Healthcare Business: To resuscitate or not resuscitate – that is the question

CQC published its special review on the provision of health care to those in care homes in March 2012. It found that 30% of nursing homes included in the review did not have a ”Do Not Attempt Resuscitation” (DNAR) policy in place (in settings where having a DNAR policy was appropriate and required). Where a DNAR policy was in place, most staff (76%) were aware of the policy, although very few staff (37%) had received formal training in the policy. In addition the report identified that “where inspectors found DNAR decisions in case files, less than half (42%) had been made in line with the home’s DNAR policy.”

There is a real risk that if a care home fails to effectively implement a DNAR policy in relation to its service users, civil and criminal liability may arise at the level of the provider, as well as at the managerial and healthcare professional level.

The basic position is that (1) a DNAR decision applies only to cardiopulmonary resuscitation (CPR) and not any other aspects of treatment and (2) any decision about CPR must be made on the basis of an individual assessment of each service user.

As failure of cardiac or respiratory functions is part of dying and thus CPR can theoretically be attempted on every individual prior to death, it is essential to identify service users who are at the end of life and for whom cardiopulmonary arrest represents a terminal event in their illness. In addition some service users will be at risk of cardiorespiratory arrest due to their underlying clinical condition.

The guidance produced by the British Medical Association, the Resuscitation Council (UK) and the Royal College of Nursing – Decisions relating to cardiopulmonary resuscitation (October 2007) sets out that “Healthcare professionals have an important role in helping patients to participate in making appropriate plans for their future care in a sensitive but realistic manner, making clear whether or not attempted CPR could be successful. Helping patients to reach a clear decision about their wishes in respect of CPR should be regarded as a marker of good practice in any healthcare setting…” To ensure good practice is implemented care homes should be proactive in discussing with GPs or other healthcare professionals the identification of service users with whom it would be appropriate to discuss their wishes about CPR.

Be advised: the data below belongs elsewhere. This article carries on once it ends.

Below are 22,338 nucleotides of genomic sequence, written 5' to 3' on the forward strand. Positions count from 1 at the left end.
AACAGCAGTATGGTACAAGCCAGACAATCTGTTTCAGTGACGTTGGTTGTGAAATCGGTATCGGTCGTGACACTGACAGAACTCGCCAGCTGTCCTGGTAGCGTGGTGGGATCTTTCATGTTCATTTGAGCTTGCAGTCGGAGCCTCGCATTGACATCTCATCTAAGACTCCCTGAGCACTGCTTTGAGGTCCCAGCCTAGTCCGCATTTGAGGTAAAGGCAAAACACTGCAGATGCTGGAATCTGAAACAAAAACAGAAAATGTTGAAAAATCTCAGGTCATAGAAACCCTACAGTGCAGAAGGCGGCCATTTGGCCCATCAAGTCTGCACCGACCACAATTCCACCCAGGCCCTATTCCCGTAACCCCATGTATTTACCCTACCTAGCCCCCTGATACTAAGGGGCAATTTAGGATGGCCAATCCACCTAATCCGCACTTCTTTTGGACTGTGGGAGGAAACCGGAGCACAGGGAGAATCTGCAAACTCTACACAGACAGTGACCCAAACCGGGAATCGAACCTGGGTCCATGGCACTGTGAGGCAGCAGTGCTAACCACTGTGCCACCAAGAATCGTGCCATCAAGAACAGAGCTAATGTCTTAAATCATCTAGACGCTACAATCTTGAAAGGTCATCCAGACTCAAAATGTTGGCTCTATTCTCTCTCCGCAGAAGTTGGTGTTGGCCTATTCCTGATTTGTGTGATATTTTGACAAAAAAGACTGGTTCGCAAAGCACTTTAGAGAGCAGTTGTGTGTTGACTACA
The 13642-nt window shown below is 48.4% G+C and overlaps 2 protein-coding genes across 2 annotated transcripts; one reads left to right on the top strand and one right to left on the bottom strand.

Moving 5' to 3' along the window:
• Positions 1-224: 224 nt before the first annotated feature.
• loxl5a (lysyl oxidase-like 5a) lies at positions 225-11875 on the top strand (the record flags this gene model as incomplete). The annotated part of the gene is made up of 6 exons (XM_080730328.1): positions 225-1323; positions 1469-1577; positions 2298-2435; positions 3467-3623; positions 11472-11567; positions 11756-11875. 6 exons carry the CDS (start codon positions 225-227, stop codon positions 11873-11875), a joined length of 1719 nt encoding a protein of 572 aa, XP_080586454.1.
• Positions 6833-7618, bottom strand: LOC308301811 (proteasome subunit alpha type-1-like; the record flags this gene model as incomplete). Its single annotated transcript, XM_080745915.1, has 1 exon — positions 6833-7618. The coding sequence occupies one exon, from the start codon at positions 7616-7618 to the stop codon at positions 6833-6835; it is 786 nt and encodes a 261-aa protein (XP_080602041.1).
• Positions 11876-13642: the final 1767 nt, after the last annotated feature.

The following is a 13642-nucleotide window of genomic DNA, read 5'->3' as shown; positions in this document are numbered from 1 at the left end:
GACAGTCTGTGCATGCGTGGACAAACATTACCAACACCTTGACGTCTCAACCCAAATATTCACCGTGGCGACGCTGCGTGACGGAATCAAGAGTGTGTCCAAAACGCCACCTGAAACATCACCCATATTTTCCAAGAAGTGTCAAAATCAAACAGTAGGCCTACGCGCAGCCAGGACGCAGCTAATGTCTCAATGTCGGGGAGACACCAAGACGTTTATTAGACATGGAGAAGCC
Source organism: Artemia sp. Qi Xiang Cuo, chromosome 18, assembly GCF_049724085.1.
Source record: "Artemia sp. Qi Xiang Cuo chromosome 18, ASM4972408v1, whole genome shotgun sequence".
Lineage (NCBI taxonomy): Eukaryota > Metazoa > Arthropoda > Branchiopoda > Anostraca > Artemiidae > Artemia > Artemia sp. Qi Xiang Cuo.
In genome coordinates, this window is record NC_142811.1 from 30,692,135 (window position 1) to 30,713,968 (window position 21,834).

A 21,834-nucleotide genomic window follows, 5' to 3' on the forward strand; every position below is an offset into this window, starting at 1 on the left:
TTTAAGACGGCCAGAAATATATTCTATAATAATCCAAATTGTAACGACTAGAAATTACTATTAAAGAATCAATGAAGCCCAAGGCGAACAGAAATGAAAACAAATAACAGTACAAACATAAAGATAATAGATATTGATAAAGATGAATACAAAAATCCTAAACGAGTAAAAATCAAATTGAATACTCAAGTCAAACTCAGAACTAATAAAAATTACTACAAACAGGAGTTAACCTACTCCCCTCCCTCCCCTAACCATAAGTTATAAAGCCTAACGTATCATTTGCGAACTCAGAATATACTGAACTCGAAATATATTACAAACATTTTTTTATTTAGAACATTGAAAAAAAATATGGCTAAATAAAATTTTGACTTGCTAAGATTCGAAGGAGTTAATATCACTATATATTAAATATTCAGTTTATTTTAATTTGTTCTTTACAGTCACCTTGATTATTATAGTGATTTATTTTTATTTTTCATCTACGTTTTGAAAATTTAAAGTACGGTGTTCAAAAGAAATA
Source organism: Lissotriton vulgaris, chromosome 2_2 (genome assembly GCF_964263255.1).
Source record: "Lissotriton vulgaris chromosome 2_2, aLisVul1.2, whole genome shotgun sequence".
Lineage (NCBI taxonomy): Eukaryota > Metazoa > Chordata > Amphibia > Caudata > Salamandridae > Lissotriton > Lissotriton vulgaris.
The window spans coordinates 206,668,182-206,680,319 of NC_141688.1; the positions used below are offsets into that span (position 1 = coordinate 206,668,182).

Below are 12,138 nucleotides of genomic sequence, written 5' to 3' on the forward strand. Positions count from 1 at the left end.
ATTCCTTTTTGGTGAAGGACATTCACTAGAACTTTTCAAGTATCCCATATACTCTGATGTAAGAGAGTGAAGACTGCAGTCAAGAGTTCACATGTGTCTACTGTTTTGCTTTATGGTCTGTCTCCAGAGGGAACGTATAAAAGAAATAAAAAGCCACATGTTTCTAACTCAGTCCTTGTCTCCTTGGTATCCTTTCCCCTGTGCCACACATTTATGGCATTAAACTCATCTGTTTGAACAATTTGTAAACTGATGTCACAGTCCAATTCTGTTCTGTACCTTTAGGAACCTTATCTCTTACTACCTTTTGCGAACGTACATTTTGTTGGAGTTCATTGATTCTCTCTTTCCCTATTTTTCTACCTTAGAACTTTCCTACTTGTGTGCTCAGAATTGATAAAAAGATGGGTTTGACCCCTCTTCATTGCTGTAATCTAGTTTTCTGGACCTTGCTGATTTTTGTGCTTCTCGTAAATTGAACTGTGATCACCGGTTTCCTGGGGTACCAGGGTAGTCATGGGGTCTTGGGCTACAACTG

A service user with capacity can refuse CPR and any such advance decision (assuming it is valid) is binding even if the service user subsequently loses capacity.

If a service user lacks capacity and has a welfare attorney, this person must be consulted about a DNAR decision. If there is no welfare attorney in place and no advance decision, then the decision rests with senior health professional in charge of the patient’s care, taking into account the views of any relatives and friends and applying the best interest test set out in the Mental Capacity Act 2005. The senior healthcare professional could be a consultant, GP or suitably experienced nurse. In a care home, it will be essential for the home and the GP to discuss the issue with each other and any other members of the healthcare team. Ordinarily, one would expect to see such a decision made at a best interests meeting.

Any decision must be recorded and made readily available to all health and social care professionals who may need to know and most importantly kept under review.

As CPR may be required at any time, it is essential for the provider to ensure sufficient and suitable staff are trained and on duty at all times to undertake CPR.

What happens if there is either no DNAR order in place or no applicable advance decision refusing CPR? The guidance produced by the British Medical Association, the Resuscitation Council (UK) and the Royal College of Nursing – Decisions relating to cardiopulmonary resuscitation (October 2007) – states that there is a presumption in favour of CPR when there is no DNAR decision in place.

However the guidance to healthcare professionals is clear that if CPR is not clinically indicated, in that it would not restart the heart and maintain breathing there is no duty to provide it. This would of course need to be documented. However, if CPR might re-start a patient’s heart and maintain breathing for a sustained period, then one has to weigh up the benefits and burdens.  Again this highlights the importance of individual assessments and dialogue with service users. A Do Not Attempt Resuscitation (DNAR) decision does not override clinical judgement in the unlikely event of a reversible cause of respiratory or cardiac arrest that does not match the circumstances envisaged.